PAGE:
On December 4th, Prof. Mauro Bonazzi (Philosophy and Religious Studies) delivers his inaugural lecture as professor in the History of ancient and medieval philosophy. In this oration, titled 'Ulysses’ journey and the ambitions of philosophy', he discusses the workings and importance of philosophy as seen through the construction of the hero Ulysses.
Inaugural lecture Mauro Bonazzi: Ulysses' journey and the ambitions of philosophy
When we first meet Odysseus (Ulysses in Latin), in Odyssey book 5, he is standing on a rock in front of the sea, the face wet with tears. His only desire is to return home. Surprising as it may seem at first sight, Ulysses is not interested in travelling or knowing. Where does the idea come from, then, that he is the hero of knowledge, always ready to embark on journeys of discovery? There is a simple answer to give, and a complex story to reconstruct. The inventor of our Ulysses, the archetype of the hero of knowledge, is not Homer, but Dante Alighieri in his Inferno. And Dante’s source is Aristotle: Ulysses, in the Divina comedia, represents Greek philosohy in all its grandeur and misery.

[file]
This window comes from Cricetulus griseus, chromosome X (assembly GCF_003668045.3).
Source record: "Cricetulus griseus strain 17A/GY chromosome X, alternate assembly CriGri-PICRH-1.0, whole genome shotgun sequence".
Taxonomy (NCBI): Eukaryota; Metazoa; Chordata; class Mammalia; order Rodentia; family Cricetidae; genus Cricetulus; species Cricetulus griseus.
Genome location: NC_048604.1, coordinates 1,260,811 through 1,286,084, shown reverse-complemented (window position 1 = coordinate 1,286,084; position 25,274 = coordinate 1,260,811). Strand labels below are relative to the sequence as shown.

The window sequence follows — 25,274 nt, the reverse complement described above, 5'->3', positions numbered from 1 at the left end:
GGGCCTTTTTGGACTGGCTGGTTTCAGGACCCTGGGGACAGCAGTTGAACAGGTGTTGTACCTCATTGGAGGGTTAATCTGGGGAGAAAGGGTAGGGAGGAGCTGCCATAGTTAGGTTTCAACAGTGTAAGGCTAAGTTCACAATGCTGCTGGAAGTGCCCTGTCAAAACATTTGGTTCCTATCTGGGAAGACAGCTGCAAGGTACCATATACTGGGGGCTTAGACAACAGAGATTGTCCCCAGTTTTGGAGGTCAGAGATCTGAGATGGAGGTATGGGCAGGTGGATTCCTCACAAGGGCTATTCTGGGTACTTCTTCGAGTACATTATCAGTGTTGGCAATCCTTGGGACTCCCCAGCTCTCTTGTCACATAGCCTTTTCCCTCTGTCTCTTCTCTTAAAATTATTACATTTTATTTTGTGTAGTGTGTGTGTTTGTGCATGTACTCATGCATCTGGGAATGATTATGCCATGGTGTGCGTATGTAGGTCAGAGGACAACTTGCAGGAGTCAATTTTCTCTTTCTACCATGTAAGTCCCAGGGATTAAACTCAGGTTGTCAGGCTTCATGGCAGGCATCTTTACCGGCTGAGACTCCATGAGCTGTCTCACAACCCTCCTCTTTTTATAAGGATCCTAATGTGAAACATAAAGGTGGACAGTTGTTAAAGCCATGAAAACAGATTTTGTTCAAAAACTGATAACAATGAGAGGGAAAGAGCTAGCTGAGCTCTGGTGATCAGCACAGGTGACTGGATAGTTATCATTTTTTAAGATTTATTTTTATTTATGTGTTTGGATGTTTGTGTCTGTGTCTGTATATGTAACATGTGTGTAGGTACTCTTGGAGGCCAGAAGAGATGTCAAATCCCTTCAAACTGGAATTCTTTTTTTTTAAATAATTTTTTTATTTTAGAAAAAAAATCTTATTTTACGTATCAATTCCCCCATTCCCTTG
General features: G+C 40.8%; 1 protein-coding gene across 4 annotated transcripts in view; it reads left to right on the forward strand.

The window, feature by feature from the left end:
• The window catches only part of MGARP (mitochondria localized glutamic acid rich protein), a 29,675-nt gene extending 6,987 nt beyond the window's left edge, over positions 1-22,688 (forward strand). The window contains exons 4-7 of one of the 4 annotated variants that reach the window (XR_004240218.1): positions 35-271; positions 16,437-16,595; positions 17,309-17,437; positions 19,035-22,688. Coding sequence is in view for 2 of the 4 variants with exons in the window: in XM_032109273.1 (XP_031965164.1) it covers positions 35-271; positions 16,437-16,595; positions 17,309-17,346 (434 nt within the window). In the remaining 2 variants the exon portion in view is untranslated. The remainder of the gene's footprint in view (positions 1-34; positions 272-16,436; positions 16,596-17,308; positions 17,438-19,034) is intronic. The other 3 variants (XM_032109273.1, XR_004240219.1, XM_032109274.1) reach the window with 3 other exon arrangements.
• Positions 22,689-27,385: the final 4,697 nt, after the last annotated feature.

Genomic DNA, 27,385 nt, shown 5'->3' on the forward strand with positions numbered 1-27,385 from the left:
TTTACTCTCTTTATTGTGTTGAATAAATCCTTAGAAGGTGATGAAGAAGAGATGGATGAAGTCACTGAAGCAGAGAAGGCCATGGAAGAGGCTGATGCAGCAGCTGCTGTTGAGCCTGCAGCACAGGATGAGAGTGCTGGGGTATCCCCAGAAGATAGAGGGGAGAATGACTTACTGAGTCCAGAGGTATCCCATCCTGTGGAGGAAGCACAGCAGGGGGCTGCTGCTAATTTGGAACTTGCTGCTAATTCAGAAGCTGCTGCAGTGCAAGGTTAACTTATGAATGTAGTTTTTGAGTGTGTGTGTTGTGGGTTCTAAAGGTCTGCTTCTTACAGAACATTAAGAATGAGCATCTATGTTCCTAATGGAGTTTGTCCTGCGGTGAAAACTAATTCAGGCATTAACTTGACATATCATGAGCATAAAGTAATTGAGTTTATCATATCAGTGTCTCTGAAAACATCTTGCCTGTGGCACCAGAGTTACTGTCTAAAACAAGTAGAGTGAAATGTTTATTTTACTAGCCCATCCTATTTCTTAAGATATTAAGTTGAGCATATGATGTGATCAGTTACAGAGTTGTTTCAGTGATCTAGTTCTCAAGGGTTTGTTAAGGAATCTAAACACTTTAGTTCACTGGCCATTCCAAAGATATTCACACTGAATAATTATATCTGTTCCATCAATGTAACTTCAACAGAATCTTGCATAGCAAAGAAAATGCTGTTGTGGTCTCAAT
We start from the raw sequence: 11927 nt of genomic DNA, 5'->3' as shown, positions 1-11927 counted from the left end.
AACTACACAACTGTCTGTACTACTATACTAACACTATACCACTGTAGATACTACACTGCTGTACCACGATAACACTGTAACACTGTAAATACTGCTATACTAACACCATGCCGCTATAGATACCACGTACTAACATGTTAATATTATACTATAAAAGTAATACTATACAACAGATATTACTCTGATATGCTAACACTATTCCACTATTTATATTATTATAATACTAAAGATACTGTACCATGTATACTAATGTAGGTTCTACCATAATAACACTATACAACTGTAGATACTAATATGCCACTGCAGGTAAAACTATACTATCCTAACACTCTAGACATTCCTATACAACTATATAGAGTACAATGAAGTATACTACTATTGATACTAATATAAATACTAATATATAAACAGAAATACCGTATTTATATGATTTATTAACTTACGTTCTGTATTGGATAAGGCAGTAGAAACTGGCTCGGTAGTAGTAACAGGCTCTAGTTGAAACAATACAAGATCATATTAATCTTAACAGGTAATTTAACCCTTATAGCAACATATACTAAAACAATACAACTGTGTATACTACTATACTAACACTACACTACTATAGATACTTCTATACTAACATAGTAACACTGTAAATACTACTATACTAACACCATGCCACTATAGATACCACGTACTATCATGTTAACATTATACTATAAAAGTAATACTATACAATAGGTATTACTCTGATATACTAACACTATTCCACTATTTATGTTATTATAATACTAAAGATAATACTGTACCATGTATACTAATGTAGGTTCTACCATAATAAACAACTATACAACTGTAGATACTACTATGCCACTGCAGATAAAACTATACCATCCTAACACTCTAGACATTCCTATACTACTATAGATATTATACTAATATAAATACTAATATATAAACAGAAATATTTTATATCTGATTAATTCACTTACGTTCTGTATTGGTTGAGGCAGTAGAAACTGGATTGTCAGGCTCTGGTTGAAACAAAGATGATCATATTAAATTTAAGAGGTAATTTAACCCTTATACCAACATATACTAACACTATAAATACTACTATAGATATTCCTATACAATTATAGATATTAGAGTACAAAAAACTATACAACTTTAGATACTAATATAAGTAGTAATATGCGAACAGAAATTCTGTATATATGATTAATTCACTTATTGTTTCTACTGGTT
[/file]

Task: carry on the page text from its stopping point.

By reconstructing the complex relation between Dante and Aristotle, Bonazzi tries to show not only what philosophy was for the ancients, but also why it continues to be so important to us, today. Simplifying to the extreme, the ambition of philosophy is to understand the world as God understands it. In spite of its apparent distance from our concerns, this ambition reflects and anticipates the tension between knowledge and ethics, which is the subject of so many controversies in the present days. (Greek) philosophy is valuble insofar as it helps us to better understand our problems, and not for the answers it supposedly offers.